janson_chapter_7-381351899651504(A stone depiction of a Roman Triumph ceremony on the Arch of Titus, located in Via Sacra, Rome [SE of the Roman Forum] photo from Studyblue.com)

According to Simon Thomas, a librarian for the Bodleian Library of Oxford, Ars moriendi was first and foremost a popular 15th century tract distributed by prominent Christians who intended to offer “comfort and practical instruction to the dying man and his family.” There were two versions of the text, one dating to 1415 and the other c.1450. Thomas makes clear that the popularity and widespread circulation of the texts was a response to the devastation of the Black Plague in 14th century Europe.

unspecified(A page from the original Ars Moriendi housed at Oxford library)

Ars moriendi was eventually translated into most European languages and normalized the brutal imagery of death because it reflected the macabre reality of the time. Ars moriendi tracts themselves served as memento mori, or constant portable reminders of impending death that were fairly easy to reproduce and could be consumed in the private sphere. Religious iconography of the Reformation and Catholicism also proliferated in the Ars moriendi style:

lamentation_scipione_pulzone

(The Lamentation by Scipione Pulzone , 1593, photo from The Met.com)

Items such as the Gutenberg printing press and the rise of deathbed portraits gave the garrish theme stronger footing in popular culture from the 1600’s onward.

jan_jansz-_de_stomme_-_kinderlijkje_groninger_museum(Example of 18th century deathbed portraiture from the Netherlands, where it was common for wreaths to be placed around the heads of children, photo from Wikiwand.com.)

This kind of physical memorialization of the dead became common practice (I’ll be writing about things like hair jewelry and lachrymose, stay tuned!). When in-home use of photography became available around 1839 it probably was not considered that weird to take photos of your dead loved ones. These items also became treasured family heirlooms because access to commercial photography would have been something of an expensive luxury only available to certain classes.

So, there’s a brief history of memento mori photography. Taking photos as a means of loving remembrance certainly makes it difficult to forget about your own death. Creepy in its own right but makes more sense when followed through the wasteland of human suffering, religious influence, and technological advancement.

I still can’t get over the open eyes… Anyway, Happy Crafting if that’s your thing and thanks for the read.

858d4e352ce5b62354e579c926e91635.jpg(play your own game of “guess who,” photo from Pinterest.com.

On Being Away, the Death of My Great Grandmother, and Death Cafes

Hello to the void. I’ve really let this blog die *I promise that will be my one and only pun.* In all sincerity, this blog was the most important thing to me during a really rough time and I should not have given it up so easily. I apologize. It’s time for a pivot as they say in the biz (I’m not sure which biz exactly but it sounded good); here’s an unsolicited story about how I see this blog and my great grandmother’s death (which contains no cemetery research, I’m afraid).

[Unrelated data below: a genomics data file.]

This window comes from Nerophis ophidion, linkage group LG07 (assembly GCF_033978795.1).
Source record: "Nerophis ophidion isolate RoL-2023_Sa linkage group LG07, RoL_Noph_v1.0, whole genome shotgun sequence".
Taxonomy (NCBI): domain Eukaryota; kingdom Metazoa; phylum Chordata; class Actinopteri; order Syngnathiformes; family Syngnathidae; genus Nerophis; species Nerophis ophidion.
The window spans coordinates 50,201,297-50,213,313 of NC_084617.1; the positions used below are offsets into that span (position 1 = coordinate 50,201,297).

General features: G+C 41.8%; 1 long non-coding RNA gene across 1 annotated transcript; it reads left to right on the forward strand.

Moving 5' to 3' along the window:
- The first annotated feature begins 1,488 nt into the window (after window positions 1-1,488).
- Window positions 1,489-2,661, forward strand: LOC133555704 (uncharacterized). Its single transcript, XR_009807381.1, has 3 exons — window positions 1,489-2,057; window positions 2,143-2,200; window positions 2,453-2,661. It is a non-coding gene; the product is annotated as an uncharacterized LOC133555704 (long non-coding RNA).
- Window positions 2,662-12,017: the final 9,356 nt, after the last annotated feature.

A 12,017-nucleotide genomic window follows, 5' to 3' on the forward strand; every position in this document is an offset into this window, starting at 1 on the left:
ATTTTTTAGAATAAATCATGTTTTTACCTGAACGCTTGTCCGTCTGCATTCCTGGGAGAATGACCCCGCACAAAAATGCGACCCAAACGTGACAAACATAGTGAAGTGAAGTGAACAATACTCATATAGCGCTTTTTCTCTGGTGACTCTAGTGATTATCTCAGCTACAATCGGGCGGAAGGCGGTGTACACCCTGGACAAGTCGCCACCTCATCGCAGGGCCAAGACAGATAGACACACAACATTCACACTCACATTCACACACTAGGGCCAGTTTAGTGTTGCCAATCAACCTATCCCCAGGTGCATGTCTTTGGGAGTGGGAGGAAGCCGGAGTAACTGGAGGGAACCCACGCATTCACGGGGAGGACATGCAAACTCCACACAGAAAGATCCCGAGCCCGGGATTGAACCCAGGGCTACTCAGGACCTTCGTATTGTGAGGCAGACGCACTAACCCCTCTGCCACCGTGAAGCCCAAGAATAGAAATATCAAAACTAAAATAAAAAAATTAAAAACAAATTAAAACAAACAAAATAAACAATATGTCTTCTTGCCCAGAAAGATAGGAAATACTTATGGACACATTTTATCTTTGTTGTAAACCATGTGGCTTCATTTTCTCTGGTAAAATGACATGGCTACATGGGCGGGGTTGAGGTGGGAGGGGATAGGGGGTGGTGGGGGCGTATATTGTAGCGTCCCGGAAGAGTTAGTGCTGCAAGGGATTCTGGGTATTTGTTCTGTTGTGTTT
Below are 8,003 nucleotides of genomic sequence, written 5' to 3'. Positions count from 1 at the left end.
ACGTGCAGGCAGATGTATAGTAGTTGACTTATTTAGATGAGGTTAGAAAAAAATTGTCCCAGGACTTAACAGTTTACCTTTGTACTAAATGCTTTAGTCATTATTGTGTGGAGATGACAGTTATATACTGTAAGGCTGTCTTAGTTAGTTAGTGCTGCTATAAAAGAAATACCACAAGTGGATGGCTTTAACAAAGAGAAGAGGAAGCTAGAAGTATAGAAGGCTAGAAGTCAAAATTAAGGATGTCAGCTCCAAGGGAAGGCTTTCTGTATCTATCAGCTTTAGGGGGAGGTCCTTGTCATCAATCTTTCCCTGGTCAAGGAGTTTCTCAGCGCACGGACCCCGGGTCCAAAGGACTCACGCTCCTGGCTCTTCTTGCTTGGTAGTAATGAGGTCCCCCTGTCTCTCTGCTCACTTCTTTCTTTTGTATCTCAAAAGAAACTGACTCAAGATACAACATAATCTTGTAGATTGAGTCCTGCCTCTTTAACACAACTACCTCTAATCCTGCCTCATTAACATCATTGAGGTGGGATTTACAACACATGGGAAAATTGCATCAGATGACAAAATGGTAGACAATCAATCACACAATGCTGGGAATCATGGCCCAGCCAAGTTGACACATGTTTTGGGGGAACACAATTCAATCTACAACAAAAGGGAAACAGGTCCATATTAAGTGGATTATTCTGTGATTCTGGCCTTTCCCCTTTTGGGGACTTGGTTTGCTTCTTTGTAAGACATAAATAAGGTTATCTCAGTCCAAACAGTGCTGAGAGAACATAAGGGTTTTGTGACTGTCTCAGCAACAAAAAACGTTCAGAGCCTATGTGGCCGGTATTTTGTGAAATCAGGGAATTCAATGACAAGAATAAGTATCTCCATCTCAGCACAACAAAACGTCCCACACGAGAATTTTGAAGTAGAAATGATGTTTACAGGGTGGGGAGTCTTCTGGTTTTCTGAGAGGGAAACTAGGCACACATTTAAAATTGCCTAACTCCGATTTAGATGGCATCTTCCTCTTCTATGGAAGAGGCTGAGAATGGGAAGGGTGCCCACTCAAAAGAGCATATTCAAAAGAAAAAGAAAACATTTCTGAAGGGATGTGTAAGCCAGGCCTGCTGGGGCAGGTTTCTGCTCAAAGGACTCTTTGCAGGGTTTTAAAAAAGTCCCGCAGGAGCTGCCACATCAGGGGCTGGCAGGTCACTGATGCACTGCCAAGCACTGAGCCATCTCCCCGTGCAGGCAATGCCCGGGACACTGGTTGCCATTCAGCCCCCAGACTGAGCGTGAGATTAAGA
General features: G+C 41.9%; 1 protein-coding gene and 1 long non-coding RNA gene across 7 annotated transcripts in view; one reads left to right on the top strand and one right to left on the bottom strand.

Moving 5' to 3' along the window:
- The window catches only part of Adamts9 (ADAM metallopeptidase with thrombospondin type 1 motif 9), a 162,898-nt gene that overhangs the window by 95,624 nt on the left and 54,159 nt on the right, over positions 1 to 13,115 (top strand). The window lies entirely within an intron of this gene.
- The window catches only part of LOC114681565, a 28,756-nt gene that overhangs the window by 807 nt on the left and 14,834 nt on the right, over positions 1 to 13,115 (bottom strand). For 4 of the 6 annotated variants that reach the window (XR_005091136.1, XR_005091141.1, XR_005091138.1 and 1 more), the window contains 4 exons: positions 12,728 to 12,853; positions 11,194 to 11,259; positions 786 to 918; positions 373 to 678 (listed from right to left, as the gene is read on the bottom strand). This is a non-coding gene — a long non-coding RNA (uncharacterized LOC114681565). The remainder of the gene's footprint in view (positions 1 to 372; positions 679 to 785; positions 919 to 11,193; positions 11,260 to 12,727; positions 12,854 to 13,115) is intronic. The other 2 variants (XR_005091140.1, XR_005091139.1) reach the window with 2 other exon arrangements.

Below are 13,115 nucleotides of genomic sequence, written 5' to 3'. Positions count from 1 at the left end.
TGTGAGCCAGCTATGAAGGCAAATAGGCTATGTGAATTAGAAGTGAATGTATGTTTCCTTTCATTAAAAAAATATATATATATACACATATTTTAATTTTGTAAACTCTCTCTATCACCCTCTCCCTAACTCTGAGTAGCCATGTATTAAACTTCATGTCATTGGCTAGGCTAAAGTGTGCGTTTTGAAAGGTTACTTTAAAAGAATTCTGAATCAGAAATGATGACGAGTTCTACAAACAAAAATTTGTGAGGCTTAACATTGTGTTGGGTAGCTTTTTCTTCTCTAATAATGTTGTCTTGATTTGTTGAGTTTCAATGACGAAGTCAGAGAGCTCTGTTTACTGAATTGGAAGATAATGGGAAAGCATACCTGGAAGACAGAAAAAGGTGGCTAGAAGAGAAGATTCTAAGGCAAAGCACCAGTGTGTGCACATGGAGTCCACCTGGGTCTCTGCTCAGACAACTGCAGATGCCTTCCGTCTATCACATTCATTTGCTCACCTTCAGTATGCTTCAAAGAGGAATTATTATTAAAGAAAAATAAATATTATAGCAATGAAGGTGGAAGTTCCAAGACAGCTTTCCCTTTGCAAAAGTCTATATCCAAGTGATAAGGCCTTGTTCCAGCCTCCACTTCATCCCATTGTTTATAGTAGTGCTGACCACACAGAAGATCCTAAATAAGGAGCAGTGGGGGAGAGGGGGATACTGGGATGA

Preface: I love talking about death more than any single topic. I’ve always felt slightly guilty and indulgent for letting my routine conversations drift to darker places like mortality and the accompanying macabre. At one point in grad school I was writing a term paper about women who light themselves on fire as a form of political protest (see Kathy Change) until I discovered that someone else had already finished a dissertation about the rhetoric of self immolation. I was so jealous and pissed that I didn’t get to it first. The topic was admittedly morbid and over the top, but I loved brining it up with my colleagues and friends. In some ways, I liked being the girl always talking about suicide and death. It seemed to fit. All of this is to say that death is a really special and important topic to me, and if you find yourself wanting to share in further conversation about it please stick with this blog. However, I no longer live next door to a cemetery so I must transition to reflect where I am and how I can best contribute to discourses of mortality, the meaning of consciousness, and our relationship to death—even at the cost of not being able to do routine research and losing your interest. With Thanksgiving around the corner I want to tell the story about witnessing my great grandmother’s death and how incredibly grateful I am for that.

The morning of my great grandmother’s death I was running out the door to go to work at my library job. She was 92. We had just celebrated her birthday and a large family reunion. I know she was holding out for that. My grandmother had always been a stubborn woman who didn’t like extra attention. She would not let you take her to the doctor or make any fuss, so when she started allowing people to carry her around because of the edema I knew it was getting close to the end. She called to me from the back bedroom where she slept. I rushed in and saw her clutching at her chest. I remember watching her thrash wildly and struggle for faltering breath. I could do nothing but watch. I hoped that simply standing there was enough, letting her know through my touch and gaze that I would be there with her however I could in those very last moments. We didn’t say much. She tried to get up. She was terrified and clearly knew that she was dying. I yelled at my grandmother (three generations living in one house, a story for another time) to call for an ambulance that I knew wouldn’t make it in time. She eventually stopped fighting and she grew calm and grabbed my arm. I held her with everything I had. I wished that she could feel every ounce of my love and gratitude for her. I also wanted her to feel and know that it was okay to let go.